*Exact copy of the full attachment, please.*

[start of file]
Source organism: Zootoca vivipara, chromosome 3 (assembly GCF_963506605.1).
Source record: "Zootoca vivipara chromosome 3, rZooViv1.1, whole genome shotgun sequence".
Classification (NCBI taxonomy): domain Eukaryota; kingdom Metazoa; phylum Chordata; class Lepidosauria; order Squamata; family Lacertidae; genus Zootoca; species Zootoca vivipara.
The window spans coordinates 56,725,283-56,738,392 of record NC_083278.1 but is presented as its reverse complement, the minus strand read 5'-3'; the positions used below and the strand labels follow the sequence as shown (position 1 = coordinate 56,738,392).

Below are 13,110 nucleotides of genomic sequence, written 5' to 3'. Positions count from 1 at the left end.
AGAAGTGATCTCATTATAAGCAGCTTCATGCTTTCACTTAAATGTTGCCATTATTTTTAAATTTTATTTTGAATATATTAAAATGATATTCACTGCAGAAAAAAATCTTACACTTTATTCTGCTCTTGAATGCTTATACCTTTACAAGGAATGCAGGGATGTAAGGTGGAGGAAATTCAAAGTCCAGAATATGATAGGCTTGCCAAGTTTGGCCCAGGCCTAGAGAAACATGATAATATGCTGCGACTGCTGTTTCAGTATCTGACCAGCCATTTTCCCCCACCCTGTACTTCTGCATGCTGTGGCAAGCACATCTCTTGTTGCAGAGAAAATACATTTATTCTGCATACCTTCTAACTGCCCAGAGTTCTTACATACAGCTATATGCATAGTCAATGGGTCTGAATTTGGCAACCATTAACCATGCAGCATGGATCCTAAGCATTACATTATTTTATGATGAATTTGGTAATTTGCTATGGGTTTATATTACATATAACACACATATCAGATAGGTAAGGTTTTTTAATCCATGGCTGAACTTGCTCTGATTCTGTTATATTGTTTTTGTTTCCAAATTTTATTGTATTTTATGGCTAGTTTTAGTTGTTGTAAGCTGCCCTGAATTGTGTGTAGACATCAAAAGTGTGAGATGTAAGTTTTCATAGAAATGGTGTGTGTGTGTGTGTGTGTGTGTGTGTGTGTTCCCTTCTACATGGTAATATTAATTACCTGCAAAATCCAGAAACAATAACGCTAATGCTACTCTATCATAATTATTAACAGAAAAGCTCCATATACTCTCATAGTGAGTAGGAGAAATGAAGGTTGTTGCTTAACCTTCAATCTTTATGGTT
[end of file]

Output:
Source organism: Zootoca vivipara, chromosome 3 (assembly GCF_963506605.1).
Source record: "Zootoca vivipara chromosome 3, rZooViv1.1, whole genome shotgun sequence".
Classification (NCBI taxonomy): domain Eukaryota; kingdom Metazoa; phylum Chordata; class Lepidosauria; order Squamata; family Lacertidae; genus Zootoca; species Zootoca vivipara.
The window spans coordinates 56,725,283-56,738,392 of record NC_083278.1 but is presented as its reverse complement, the minus strand read 5'-3'; the positions used below and the strand labels follow the sequence as shown (position 1 = coordinate 56,738,392).

Below are 13,110 nucleotides of genomic sequence, written 5' to 3'. Positions count from 1 at the left end.
AGAAGTGATCTCATTATAAGCAGCTTCATGCTTTCACTTAAATGTTGCCATTATTTTTAAATTTTATTTTGAATATATTAAAATGATATTCACTGCAGAAAAAAATCTTACACTTTATTCTGCTCTTGAATGCTTATACCTTTACAAGGAATGCAGGGATGTAAGGTGGAGGAAATTCAAAGTCCAGAATATGATAGGCTTGCCAAGTTTGGCCCAGGCCTAGAGAAACATGATAATATGCTGCGACTGCTGTTTCAGTATCTGACCAGCCATTTTCCCCCACCCTGTACTTCTGCATGCTGTGGCAAGCACATCTCTTGTTGCAGAGAAAATACATTTATTCTGCATACCTTCTAACTGCCCAGAGTTCTTACATACAGCTATATGCATAGTCAATGGGTCTGAATTTGGCAACCATTAACCATGCAGCATGGATCCTAAGCATTACATTATTTTATGATGAATTTGGTAATTTGCTATGGGTTTATATTACATATAACACACATATCAGATAGGTAAGGTTTTTTAATCCATGGCTGAACTTGCTCTGATTCTGTTATATTGTTTTTGTTTCCAAATTTTATTGTATTTTATGGCTAGTTTTAGTTGTTGTAAGCTGCCCTGAATTGTGTGTAGACATCAAAAGTGTGAGATGTAAGTTTTCATAGAAATGGTGTGTGTGTGTGTGTGTGTGTGTGTGTGTGTTCCCTTCTACATGGTAATATTAATTACCTGCAAAATCCAGAAACAATAACGCTAATGCTACTCTATCATAATTATTAACAGAAAAGCTCCATATACTCTCATAGTGAGTAGGAGAAATGAAGGTTGTTGCTTAACCTTCAATCTTTATGGTT